Clemson researchers work to change DNA, prevent disease - FOX Carolina 21

Clemson researchers work to change DNA, prevent disease

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CLEMSON, SC (FOX Carolina) - Stopping disease before it starts, changing DNA, finding treatments and reversing debilitating disorders, are all types of personalized medicine that may arrive in the not-too distant future. Researchers at Clemson University are on the front lines of making it happen.

The work is in beginning stages, using Clemson's super computer, The Palmetto Cluster, for complex calculations, but doctors and patients expect the work to change their world.

It's a change that Connor Raymond's family can't see come soon enough.

Even as a baby, now-six-year-old Connor's parents knew something wasn't quite right. His mom, Katia Luedtke, remembers that he was missing milestones that typical babies made. She said that by six-months-old, Connor couldn't sit up, roll over, or hold his head up.

After years of testing, Connor was diagnosed with Snyder-Robinson Syndrome, a genetic disorder that affects the body and intellectual capacity.

As one of just 821 in the world with Snyder-Robinson, Connor's family was astonished to find that Dr. Emil Alexov, at Clemson University's Department of Physics, was studying their son's disorder.

Alexov and his team of post-doctorate fellows use computer modeling to analyze individual DNA molecules in people with many different mental disorders. He said they're trying to figure out how small differences in DNA affects human health.

Since each molecule is made of hundreds of thousands of atoms, the team needs The Palmetto Cluster to make millions of computations. On a regular computer, that could take years, but even on the super computer, one calculation could take a couple weeks.

Alexov said the most important part is to figure out how the molecule acts when it's healthy and when it's not. That, he said, will bring them closer to developing treatment.

Eventually, they want to physically fix a genetic difference.

“In this system, we found the variant causes the protein to be less stable, so we're trying to figure out how we can reverse this effect to rescue the natural stability of the protein,” said fellow, Tugba Kucukkai.

While Alexov's team works in a computer lab, they corroborate with geneticists, and scientists like Dr. Charles Schwartz, at the Greenwood Genetics Center, who work directly with patients.

Since Schwartz' office discovered the gene mutation that causes Snyder-Robinson, he now knows the Raymonds in Virginia.

Now, Connor is on seizure medication, and his family anticipates bone deterioration over the years.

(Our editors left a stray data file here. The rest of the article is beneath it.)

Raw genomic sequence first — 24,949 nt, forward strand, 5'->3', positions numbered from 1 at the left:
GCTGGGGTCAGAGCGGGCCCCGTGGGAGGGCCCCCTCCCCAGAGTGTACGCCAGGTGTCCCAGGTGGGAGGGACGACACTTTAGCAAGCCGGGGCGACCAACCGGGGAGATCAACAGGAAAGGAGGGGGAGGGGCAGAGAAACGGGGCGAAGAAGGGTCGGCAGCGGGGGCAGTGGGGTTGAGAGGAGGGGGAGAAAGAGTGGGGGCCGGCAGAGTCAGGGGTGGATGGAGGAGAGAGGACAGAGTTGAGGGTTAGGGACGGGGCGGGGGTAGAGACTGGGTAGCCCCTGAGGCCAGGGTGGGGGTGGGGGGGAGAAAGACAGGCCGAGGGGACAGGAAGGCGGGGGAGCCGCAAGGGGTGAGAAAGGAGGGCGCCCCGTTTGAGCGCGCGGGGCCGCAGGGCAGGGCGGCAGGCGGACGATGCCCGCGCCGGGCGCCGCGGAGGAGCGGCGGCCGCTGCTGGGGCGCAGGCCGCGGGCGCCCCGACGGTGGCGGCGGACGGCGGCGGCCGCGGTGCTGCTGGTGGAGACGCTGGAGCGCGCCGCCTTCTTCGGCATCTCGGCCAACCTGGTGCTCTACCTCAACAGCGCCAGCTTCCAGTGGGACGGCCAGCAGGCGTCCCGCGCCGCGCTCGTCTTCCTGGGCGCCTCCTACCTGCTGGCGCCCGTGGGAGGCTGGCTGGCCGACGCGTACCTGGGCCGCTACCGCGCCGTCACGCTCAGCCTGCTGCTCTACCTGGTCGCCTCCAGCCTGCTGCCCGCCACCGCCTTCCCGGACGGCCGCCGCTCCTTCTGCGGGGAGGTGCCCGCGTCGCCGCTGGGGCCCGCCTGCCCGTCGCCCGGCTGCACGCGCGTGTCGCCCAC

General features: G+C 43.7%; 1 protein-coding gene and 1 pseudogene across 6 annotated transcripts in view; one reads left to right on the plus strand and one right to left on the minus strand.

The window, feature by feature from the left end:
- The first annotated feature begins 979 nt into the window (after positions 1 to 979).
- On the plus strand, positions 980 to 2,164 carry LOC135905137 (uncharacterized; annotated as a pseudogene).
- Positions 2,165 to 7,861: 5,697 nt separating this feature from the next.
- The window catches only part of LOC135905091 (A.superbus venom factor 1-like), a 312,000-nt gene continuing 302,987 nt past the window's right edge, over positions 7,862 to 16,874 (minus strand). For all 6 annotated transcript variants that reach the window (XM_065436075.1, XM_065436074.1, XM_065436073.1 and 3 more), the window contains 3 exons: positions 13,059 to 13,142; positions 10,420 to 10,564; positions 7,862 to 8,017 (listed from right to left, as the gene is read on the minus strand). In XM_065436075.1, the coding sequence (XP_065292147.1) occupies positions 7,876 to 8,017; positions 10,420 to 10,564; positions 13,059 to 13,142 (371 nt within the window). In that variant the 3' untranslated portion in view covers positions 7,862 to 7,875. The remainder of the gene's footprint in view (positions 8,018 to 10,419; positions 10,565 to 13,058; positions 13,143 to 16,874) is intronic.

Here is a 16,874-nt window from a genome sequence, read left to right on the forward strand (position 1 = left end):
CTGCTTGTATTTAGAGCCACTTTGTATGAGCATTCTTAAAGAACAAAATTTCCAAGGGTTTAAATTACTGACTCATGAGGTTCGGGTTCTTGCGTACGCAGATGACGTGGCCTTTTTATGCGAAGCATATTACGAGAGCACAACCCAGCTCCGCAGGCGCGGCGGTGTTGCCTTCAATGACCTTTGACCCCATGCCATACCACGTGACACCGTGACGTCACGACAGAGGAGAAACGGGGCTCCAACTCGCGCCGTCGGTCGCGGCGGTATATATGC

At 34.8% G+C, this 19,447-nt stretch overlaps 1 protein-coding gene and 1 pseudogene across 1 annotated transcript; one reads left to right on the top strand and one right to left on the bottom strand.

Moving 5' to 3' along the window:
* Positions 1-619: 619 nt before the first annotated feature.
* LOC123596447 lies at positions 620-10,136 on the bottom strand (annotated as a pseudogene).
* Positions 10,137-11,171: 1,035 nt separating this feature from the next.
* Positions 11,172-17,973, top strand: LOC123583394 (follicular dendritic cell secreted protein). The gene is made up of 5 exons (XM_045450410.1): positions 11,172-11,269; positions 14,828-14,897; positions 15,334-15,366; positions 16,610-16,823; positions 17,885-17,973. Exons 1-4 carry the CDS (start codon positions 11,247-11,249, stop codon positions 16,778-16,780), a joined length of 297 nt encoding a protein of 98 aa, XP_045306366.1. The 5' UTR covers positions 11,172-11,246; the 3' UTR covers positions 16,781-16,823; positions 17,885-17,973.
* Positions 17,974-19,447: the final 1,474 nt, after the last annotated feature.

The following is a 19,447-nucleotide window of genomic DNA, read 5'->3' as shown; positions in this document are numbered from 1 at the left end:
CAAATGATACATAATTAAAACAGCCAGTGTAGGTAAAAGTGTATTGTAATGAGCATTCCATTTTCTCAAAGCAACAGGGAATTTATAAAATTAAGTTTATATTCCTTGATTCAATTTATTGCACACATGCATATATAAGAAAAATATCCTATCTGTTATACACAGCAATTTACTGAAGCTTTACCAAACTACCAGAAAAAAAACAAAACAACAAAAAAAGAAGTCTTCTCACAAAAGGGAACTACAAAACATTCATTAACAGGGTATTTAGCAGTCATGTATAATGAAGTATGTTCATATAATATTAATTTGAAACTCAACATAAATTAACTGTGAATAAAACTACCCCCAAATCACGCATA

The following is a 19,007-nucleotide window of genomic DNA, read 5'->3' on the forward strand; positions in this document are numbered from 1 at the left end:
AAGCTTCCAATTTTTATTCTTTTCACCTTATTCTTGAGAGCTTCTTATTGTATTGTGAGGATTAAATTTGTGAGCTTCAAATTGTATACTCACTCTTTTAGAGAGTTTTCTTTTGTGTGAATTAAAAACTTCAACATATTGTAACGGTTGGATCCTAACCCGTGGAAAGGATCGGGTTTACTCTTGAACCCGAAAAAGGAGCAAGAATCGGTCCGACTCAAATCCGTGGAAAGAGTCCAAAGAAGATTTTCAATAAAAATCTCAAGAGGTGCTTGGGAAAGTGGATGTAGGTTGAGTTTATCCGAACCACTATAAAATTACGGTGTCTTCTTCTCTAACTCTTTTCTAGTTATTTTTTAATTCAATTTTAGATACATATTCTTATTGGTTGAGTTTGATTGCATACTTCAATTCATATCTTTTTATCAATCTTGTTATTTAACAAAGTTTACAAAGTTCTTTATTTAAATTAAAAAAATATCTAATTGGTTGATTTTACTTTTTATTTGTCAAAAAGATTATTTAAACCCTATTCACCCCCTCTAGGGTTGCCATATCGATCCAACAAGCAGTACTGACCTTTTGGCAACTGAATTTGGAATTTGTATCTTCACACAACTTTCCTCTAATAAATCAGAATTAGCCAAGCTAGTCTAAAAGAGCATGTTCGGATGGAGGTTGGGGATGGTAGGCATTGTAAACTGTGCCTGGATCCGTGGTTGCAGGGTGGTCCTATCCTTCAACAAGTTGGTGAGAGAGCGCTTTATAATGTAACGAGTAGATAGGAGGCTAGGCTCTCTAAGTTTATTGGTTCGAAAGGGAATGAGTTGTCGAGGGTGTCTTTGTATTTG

“We may be able to treat those situations, the seizures or the osteoporosis or the scoliosis, and not impact the cognitive function, because the cognitive function may already be set in place and it may be difficult to reverse that. Whereas the seizures, it may be able to mitigate that,” said Schwartz.

To the Raymonds, that would be a huge improvement.

“As he gets older, things will become more difficult. He won't remain a cute little boy. He'll be very fragile, and with intellectual disability, there's no telling if he'll be ever be able to hold a job or have a relationship,” said Luedtke.

Schwartz thinks it could take years to translate Dr. Alexov's computer modeling into actual treatment with lab-testing, before human testing. That's why Alexov looks at drugs that are already FDA approved, to see if they could be used in different capacities. That gives the Raymonds hope for a speedier treatment.

Talk of manipulating DNA leads to ethical questions, like, whose decision will it be, and to use which kind of treatment?

Dr. Howard Bean, with Mary Black Physician's Group, said that he works with children and adolescents with ADD who don't always say they want to be, “normal,” and “cured” of their disorder.

Bean does think that working on molecules and changing someone's genetic makeup is the way of the future.

“I think that if we sit back and wait on our legal system or ethics committees and such to decide on these things, much of it will never happen. It will be too much time talking and not enough time doing,” said Bean.

The "doing," is something Connor Raymond's family is anxious to see come true.

At this point, personalized medicine usually means comparing DNA differences, against known diseases. Doctors prescribe preventative healthy habits, or even drugs to ease symptoms, but manipulating molecules as the folks at Clemson are working on could mean a whole new frontier of finding cures.

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